Those who change their attitudes about the guidelines God has given us will see, as Moses said so plainly, marvelous things. "There are no people as wise or as intelligent as this great nation," he said. "Is there a nation as great as ours, whose gods are as near to them as Yahweh is to us?" That is the blessing God has given to us, Moses said. God is present through the word God has proclaimed, the law, if we call it that.
So that's the first thing we need to do: look at the guidelines God has given to us. Look at the law. Look at the commandments and all the teachings that come to us from the word of God through sacred scripture. See them as a way of giving us life, making us whole human beings, enabling us to live with one another in peace and fellowship, communion and love. That's what can happen when we look upon the law as this blessed gift from God.
In the gospel, Jesus reminds us how we can make the law into something limiting and restrictive. The Jewish leaders of the day, the Pharisees and teachers of the law, were insisting upon rules and regulations and rituals for their own sake: "You must wash your hands at certain times of the day, every day. You are not allowed to carry things on the Sabbath day beyond a certain distance. You can't even travel beyond a certain distance on the Sabbath day." They had all these very strict rules and regulations. In fact, in the Jewish Torah there are 613 of these rules and regulations.
The teachers of the law and the Pharisees had forgotten the purpose of the law. They wanted everyone to follow the law to its letter, just because it was the law. It got so ridiculous that the Jewish teachers and the Pharisees once tried to stop Jesus from healing a paralyzed person because it was the Sabbath. According to these leaders, Jesus was not supposed to minister to people on the Sabbath. The person who had been healed was not supposed to get up and carry the pallet away because it was the Sabbath. Well, how absurd. When you make the letter of the law all-important and forget the purpose of the law, then that's the kind of bind you get in. Jesus' response was: "Open your eyes. Look at why you have these rules and regulations."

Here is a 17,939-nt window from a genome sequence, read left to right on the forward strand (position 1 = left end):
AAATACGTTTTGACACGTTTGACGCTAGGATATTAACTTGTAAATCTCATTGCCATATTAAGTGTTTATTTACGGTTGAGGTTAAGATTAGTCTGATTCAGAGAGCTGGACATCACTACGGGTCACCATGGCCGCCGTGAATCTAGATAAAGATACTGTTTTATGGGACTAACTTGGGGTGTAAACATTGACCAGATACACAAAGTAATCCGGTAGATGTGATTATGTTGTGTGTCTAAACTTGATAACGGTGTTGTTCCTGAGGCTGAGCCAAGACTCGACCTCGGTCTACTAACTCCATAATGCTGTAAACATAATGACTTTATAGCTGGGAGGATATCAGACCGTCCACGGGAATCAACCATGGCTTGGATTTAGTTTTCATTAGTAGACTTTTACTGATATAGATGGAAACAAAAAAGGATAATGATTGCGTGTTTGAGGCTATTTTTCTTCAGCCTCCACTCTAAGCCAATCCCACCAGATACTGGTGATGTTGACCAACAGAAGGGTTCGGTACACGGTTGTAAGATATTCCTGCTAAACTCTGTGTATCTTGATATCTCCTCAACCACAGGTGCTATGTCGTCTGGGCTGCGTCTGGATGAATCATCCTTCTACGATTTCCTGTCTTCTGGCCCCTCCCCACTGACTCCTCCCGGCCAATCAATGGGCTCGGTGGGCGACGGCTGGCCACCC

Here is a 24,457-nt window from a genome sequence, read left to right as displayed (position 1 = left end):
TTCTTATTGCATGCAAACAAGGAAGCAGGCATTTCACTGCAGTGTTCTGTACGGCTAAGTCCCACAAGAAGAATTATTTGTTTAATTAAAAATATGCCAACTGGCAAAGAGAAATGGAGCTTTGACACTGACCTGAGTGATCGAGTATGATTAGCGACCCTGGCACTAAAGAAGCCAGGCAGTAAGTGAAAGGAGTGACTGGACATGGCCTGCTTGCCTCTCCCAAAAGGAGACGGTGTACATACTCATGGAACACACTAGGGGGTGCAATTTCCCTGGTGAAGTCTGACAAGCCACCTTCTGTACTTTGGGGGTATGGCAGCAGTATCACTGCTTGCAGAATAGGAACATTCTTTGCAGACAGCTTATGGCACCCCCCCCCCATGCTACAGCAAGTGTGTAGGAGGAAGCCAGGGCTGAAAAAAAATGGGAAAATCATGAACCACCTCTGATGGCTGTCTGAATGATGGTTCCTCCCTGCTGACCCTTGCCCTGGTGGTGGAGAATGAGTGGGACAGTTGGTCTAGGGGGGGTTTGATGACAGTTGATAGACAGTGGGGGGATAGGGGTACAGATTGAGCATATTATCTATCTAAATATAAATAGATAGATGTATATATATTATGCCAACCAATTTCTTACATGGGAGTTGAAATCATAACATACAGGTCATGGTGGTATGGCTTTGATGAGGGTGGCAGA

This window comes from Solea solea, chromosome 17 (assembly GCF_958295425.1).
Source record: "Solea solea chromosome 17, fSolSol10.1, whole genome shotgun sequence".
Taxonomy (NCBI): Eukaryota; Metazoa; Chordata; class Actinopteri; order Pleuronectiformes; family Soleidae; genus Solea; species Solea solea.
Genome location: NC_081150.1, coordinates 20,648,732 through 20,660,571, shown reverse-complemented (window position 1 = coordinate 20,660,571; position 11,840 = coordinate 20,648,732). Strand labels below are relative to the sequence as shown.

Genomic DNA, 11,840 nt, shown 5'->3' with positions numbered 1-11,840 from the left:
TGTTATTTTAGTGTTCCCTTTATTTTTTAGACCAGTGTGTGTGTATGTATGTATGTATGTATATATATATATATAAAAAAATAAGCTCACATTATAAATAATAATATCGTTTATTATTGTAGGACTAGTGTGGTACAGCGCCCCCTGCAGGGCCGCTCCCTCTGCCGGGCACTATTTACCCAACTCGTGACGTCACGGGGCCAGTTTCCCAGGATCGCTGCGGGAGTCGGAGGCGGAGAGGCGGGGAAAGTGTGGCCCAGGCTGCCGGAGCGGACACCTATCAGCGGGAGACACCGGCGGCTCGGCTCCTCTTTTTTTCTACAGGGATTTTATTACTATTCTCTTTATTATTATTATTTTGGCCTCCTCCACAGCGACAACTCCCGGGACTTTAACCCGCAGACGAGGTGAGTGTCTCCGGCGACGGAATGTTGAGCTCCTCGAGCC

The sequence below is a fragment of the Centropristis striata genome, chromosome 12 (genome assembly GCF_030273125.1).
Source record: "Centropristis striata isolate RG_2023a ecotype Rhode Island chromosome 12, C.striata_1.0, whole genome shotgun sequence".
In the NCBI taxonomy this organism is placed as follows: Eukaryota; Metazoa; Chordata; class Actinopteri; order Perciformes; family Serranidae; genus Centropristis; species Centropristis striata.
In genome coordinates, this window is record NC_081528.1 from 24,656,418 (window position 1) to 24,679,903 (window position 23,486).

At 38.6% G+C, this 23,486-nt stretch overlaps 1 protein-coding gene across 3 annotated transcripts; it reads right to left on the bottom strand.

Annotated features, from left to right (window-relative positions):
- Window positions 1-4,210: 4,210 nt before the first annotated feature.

One way that might apply to us is attendance at Sunday Mass. Some people might come just because it's the law. Probably most of us are beyond that; we come because we feel enriched. But do we come because we want to get something or to give something? The reason we should come to Mass on Sunday isn't for the sake of the Mass. It is so that we can share our faith, enter into the celebration with spirit, with life, with joy, with enthusiasm. Giving of oneself in the celebration enriches oneself and others in the community.
That could happen if we came to our Sunday celebration not out of habit, not out of conformity, and not out of obeying a law, but because we want to come and praise God with all the spirit that we can bring forth, and enrich one another. That could happen if we came to every Sunday liturgy with the conviction that this is a time when we pour forth our love for God and our love for one another. Then we enrich ourselves and enrich one another. If we had that attitude, every Sunday celebration would be filled with a joyous community of people praising God and enriching one another.